5. Repeat step 3 for each subsequent indicator, if you used them.
  6. Sum up in one or two sentences, on balance, the overall extent to which this outcome was achieved.

Here is an excerpt from a recent milestone report that we received that follows some of these steps:

Outcome: to improve the quality and standards of music delivery for children and young people

Indicator: Using participant's feedback and young music leaders views to influence the quality of our music offered to children and young people.

We have seen many examples of participant’s feedback and young music leaders views leading to influence the quality of our music offer across the board. One clear example of this came from the young music leaders who have been involved in many of our workshops. They suggested that one workshop, which has a focus on music technology and production, could also incorporate more instrument tuition and work towards live performances.  Through regular conversations at the music mentors workshop plus development chats the young music leaders highlighted to us that they wanted to see the playing of instruments and live performances become part of these regular workshops.

For us this is a good example of how facilitating participant’s feedback and young music leaders views has led to influencing the quality of our music offer to children and young people. There are now a broader range of development opportunities within the workshop itself and also for the young music leaders to be part of facilitating this development. An unintended outcome of this journey is also the CPD opportunities it has opened up.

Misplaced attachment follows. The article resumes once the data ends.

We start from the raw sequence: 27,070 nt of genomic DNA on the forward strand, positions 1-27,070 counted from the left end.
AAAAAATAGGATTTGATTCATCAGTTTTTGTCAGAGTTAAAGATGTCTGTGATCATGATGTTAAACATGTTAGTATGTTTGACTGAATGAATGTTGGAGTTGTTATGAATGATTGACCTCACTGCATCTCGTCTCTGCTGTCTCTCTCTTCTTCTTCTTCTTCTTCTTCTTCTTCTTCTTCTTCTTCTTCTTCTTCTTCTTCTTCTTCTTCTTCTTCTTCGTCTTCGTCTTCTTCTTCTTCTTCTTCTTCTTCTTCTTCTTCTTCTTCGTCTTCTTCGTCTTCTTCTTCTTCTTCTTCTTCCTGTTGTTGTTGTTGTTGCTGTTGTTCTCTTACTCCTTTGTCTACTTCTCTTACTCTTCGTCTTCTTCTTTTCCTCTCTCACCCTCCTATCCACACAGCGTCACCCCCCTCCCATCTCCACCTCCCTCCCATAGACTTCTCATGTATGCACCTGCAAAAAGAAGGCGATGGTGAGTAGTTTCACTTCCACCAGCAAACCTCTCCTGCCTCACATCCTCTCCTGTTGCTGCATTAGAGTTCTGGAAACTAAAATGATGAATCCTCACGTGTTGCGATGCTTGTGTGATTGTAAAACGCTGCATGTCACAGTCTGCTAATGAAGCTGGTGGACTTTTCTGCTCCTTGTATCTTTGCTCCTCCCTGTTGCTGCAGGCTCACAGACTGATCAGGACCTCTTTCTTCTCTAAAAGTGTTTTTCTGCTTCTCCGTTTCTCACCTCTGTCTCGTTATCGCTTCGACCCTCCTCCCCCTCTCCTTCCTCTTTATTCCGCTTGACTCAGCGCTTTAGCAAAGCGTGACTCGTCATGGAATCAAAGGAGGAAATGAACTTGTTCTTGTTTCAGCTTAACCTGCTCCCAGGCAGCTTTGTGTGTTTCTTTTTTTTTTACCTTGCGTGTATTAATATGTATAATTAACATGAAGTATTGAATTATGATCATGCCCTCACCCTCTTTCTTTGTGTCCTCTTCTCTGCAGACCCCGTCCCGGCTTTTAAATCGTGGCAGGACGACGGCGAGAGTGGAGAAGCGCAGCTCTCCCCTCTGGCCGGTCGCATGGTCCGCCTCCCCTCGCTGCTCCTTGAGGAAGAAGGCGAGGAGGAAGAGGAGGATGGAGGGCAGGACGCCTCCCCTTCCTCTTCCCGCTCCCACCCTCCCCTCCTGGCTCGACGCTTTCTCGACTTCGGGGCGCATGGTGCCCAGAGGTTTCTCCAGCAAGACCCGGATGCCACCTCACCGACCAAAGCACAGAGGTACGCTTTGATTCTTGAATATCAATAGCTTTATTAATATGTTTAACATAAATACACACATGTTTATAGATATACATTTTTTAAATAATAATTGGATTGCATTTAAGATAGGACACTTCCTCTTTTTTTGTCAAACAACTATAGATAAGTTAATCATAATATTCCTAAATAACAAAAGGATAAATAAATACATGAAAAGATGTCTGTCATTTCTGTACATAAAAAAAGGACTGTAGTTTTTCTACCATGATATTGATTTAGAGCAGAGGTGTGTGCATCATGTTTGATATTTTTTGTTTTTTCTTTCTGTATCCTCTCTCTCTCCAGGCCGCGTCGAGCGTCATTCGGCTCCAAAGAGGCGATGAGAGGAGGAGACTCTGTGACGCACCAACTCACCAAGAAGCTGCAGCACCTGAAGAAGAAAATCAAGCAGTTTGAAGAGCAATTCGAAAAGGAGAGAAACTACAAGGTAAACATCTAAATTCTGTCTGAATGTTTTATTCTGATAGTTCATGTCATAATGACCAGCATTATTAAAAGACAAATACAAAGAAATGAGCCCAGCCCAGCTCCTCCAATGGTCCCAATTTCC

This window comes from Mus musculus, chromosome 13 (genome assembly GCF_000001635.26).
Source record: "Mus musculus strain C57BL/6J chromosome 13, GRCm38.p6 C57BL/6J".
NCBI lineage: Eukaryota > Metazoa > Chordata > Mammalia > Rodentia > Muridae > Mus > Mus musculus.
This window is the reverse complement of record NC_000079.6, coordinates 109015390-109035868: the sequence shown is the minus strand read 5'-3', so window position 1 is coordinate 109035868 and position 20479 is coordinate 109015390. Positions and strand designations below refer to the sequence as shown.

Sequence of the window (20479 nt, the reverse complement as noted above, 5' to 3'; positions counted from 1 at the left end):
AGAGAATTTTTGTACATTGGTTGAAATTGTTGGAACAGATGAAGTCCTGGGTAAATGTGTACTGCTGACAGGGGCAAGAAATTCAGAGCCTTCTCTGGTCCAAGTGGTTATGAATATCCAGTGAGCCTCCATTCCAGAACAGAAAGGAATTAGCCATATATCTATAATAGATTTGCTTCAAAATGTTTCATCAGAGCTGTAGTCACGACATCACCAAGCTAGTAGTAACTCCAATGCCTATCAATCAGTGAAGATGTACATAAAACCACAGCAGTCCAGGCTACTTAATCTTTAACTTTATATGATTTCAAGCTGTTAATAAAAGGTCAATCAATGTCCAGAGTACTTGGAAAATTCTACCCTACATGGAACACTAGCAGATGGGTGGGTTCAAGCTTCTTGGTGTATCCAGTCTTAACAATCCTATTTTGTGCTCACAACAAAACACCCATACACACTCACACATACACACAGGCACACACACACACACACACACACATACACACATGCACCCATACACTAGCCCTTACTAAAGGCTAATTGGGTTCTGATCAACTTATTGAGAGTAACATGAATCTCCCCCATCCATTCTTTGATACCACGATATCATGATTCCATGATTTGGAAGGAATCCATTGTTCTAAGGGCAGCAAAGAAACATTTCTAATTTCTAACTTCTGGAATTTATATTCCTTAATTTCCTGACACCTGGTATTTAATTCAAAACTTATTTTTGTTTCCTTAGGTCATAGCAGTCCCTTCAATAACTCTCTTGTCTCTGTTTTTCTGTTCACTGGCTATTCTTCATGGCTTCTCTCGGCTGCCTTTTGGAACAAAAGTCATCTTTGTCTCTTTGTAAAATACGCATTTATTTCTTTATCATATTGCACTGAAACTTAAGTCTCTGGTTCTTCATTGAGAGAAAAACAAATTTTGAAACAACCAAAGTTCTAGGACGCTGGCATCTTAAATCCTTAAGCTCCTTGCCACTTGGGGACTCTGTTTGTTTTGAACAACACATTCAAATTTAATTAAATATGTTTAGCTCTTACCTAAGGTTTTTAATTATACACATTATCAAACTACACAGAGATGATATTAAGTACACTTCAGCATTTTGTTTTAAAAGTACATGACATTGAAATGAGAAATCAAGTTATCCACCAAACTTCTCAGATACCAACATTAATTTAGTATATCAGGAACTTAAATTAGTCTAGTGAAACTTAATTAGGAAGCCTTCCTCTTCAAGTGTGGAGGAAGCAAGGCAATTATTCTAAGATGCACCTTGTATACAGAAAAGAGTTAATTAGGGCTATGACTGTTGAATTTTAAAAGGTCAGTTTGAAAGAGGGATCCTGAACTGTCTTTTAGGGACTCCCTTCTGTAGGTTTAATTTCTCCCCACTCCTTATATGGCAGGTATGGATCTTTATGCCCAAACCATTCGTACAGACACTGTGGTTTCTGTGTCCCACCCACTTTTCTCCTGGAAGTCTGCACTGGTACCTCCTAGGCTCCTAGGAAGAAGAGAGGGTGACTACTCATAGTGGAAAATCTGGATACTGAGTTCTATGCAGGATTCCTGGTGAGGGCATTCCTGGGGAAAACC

Evidence 1: Attached is a video showing some of the young people from this particular workshop performing with instruments and one of our music mentors explaining the process … and expressing his thanks to another music mentor who had helped … lots of young people … playing an instrument.

Be honest

We love to hear about all the things that are going right with the project, but we also want to hear about any issues/problems, whether you’ve found solutions and what you’ve learnt from the process. If you feel on reflection that you might have over-promised in your applications then don’t be afraid to address this in your reports and share your learning with us. Similarly, avoid ‘over-claiming’ when reporting on your outcomes.

Get the team involved

Writing a report can seem like a dull task that requires you to sit in a quiet room, staring at the report’s questions for a long time… BUT! You could take a more creative and inclusive approach and get your team involved.

No matter whether your ‘team’ consists of several full-time staff, a bunch of committed volunteers, a couple of trainee music leaders or a mixture of all of the above, they were part of the project you want to shout about and will have insights and learning to share. Maybe you could get some of the key questions from the report on flip chart paper around a room and ask your team to add sticky notes with their comments as part of a half hour brain storming exercise. Alternatively you could interview your staff about the various aspects of the project to gain additional insights which would help you to complete the form.

There are many ways for getting your team involved but our advice is to ensure that the breadth and depth of your work can be heard.

Resources

Youth Music Evaluation Builder - online tool to help you create a personalised evaluation plan for your project

Youth Music Funding Page - information about Youth Music funding

Youth Music Existing Grantholders Page - to access Youth Music milestone and evaluation reporting templates